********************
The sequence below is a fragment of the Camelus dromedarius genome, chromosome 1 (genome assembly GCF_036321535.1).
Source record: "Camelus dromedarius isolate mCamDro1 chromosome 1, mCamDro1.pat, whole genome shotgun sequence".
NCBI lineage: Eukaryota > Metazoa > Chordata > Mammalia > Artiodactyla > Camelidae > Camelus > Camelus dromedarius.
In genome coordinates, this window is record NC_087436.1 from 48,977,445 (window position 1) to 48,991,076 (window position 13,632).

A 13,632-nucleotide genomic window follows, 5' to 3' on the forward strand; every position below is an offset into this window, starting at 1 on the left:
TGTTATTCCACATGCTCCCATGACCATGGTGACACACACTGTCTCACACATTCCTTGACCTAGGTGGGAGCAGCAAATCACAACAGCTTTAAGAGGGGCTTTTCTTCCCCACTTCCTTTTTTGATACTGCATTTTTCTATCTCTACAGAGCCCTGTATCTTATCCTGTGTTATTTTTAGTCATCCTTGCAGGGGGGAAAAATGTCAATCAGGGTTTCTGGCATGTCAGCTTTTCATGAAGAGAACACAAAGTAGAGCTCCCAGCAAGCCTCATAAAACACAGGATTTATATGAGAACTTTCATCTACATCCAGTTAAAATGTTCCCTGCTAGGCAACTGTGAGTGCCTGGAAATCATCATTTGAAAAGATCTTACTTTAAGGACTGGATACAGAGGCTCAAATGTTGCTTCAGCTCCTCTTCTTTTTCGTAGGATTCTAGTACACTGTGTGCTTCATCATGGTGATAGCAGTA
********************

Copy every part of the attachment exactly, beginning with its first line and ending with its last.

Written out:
The sequence below is a fragment of the Camelus dromedarius genome, chromosome 1 (genome assembly GCF_036321535.1).
Source record: "Camelus dromedarius isolate mCamDro1 chromosome 1, mCamDro1.pat, whole genome shotgun sequence".
NCBI lineage: Eukaryota > Metazoa > Chordata > Mammalia > Artiodactyla > Camelidae > Camelus > Camelus dromedarius.
In genome coordinates, this window is record NC_087436.1 from 48,977,445 (window position 1) to 48,991,076 (window position 13,632).

A 13,632-nucleotide genomic window follows, 5' to 3' on the forward strand; every position below is an offset into this window, starting at 1 on the left:
TGTTATTCCACATGCTCCCATGACCATGGTGACACACACTGTCTCACACATTCCTTGACCTAGGTGGGAGCAGCAAATCACAACAGCTTTAAGAGGGGCTTTTCTTCCCCACTTCCTTTTTTGATACTGCATTTTTCTATCTCTACAGAGCCCTGTATCTTATCCTGTGTTATTTTTAGTCATCCTTGCAGGGGGGAAAAATGTCAATCAGGGTTTCTGGCATGTCAGCTTTTCATGAAGAGAACACAAAGTAGAGCTCCCAGCAAGCCTCATAAAACACAGGATTTATATGAGAACTTTCATCTACATCCAGTTAAAATGTTCCCTGCTAGGCAACTGTGAGTGCCTGGAAATCATCATTTGAAAAGATCTTACTTTAAGGACTGGATACAGAGGCTCAAATGTTGCTTCAGCTCCTCTTCTTTTTCGTAGGATTCTAGTACACTGTGTGCTTCATCATGGTGATAGCAGTA